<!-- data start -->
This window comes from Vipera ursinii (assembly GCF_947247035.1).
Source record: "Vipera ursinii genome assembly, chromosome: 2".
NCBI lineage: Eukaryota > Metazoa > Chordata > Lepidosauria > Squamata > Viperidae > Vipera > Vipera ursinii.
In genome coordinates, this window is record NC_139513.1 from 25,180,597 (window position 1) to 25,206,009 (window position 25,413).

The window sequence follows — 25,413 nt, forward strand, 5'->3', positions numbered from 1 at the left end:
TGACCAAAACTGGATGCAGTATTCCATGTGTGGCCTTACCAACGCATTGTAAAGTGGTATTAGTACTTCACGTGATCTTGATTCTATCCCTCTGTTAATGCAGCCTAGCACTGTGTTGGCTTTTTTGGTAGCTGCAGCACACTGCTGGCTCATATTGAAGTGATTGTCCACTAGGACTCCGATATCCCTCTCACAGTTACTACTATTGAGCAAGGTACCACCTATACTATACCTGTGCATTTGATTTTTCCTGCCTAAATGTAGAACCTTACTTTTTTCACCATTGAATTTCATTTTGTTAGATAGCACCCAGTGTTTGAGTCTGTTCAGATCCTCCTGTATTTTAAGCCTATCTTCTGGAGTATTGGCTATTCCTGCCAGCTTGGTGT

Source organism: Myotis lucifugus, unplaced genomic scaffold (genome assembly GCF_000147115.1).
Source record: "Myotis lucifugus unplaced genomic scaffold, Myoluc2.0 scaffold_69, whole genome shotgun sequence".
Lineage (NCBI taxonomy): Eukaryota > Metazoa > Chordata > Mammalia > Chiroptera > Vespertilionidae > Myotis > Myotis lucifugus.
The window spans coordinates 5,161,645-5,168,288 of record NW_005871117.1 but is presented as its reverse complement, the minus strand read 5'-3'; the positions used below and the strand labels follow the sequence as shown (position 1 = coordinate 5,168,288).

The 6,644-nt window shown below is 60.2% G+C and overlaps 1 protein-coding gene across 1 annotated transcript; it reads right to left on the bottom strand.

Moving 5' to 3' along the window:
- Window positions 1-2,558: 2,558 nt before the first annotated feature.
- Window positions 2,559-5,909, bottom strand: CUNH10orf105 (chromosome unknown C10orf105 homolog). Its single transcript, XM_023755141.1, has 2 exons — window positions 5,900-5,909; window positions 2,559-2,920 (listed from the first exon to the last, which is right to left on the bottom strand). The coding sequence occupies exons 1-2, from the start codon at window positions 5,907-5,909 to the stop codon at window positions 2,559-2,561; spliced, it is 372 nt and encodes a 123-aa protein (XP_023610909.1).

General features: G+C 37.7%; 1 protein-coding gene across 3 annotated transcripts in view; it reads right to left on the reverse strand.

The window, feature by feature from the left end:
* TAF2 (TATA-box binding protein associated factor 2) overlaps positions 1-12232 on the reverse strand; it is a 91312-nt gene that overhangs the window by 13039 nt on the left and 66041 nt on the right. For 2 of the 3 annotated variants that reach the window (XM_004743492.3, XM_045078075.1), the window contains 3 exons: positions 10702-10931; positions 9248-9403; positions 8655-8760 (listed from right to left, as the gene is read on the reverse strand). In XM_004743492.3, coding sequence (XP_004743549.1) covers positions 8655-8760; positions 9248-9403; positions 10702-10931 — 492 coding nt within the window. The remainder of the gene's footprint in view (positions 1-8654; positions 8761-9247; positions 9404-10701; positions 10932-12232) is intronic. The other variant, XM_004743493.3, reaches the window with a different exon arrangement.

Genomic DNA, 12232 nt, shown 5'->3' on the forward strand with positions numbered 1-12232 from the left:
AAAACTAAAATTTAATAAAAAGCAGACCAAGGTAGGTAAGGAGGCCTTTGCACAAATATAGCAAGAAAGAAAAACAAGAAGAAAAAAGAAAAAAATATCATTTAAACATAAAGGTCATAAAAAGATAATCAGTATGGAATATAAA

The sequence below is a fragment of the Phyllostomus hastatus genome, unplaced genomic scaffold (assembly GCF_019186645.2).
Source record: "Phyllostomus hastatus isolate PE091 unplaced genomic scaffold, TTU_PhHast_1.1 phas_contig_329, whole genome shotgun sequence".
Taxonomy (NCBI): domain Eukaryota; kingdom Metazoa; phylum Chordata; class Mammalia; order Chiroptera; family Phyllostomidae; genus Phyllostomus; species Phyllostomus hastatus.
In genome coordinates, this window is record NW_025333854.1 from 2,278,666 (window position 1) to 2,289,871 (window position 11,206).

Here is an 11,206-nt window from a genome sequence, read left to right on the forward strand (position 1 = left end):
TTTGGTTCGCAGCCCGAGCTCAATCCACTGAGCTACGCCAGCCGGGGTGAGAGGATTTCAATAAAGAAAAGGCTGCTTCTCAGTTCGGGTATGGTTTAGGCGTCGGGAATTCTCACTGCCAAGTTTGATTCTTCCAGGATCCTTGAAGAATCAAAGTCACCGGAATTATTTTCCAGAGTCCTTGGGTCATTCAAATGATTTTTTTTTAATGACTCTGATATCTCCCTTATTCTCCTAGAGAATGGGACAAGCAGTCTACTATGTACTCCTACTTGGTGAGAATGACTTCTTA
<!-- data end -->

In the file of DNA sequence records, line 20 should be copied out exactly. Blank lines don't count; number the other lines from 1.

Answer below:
The sequence below is a fragment of the Phyllostomus hastatus genome, unplaced genomic scaffold (assembly GCF_019186645.2).